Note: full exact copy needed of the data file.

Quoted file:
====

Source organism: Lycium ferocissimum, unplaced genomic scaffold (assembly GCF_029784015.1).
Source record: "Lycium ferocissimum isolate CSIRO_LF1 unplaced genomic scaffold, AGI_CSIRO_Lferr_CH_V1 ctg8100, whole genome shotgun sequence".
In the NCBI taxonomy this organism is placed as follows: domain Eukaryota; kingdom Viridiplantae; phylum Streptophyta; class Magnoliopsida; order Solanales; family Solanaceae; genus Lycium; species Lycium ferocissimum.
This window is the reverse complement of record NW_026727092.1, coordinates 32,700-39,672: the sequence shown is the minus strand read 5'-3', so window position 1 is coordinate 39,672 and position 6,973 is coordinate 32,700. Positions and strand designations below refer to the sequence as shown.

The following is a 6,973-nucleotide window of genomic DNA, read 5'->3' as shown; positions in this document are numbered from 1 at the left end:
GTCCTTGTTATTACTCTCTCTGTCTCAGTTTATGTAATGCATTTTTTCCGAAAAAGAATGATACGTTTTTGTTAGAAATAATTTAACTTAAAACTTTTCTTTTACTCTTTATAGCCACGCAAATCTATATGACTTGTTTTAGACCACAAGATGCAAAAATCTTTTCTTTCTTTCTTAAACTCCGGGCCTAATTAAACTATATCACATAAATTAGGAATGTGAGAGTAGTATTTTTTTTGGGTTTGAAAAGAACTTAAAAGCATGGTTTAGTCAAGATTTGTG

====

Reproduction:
Source organism: Lycium ferocissimum, unplaced genomic scaffold (assembly GCF_029784015.1).
Source record: "Lycium ferocissimum isolate CSIRO_LF1 unplaced genomic scaffold, AGI_CSIRO_Lferr_CH_V1 ctg8100, whole genome shotgun sequence".
In the NCBI taxonomy this organism is placed as follows: domain Eukaryota; kingdom Viridiplantae; phylum Streptophyta; class Magnoliopsida; order Solanales; family Solanaceae; genus Lycium; species Lycium ferocissimum.
This window is the reverse complement of record NW_026727092.1, coordinates 32,700-39,672: the sequence shown is the minus strand read 5'-3', so window position 1 is coordinate 39,672 and position 6,973 is coordinate 32,700. Positions and strand designations below refer to the sequence as shown.

The following is a 6,973-nucleotide window of genomic DNA, read 5'->3' as shown; positions in this document are numbered from 1 at the left end:
GTCCTTGTTATTACTCTCTCTGTCTCAGTTTATGTAATGCATTTTTTCCGAAAAAGAATGATACGTTTTTGTTAGAAATAATTTAACTTAAAACTTTTCTTTTACTCTTTATAGCCACGCAAATCTATATGACTTGTTTTAGACCACAAGATGCAAAAATCTTTTCTTTCTTTCTTAAACTCCGGGCCTAATTAAACTATATCACATAAATTAGGAATGTGAGAGTAGTATTTTTTTTGGGTTTGAAAAGAACTTAAAAGCATGGTTTAGTCAAGATTTGTG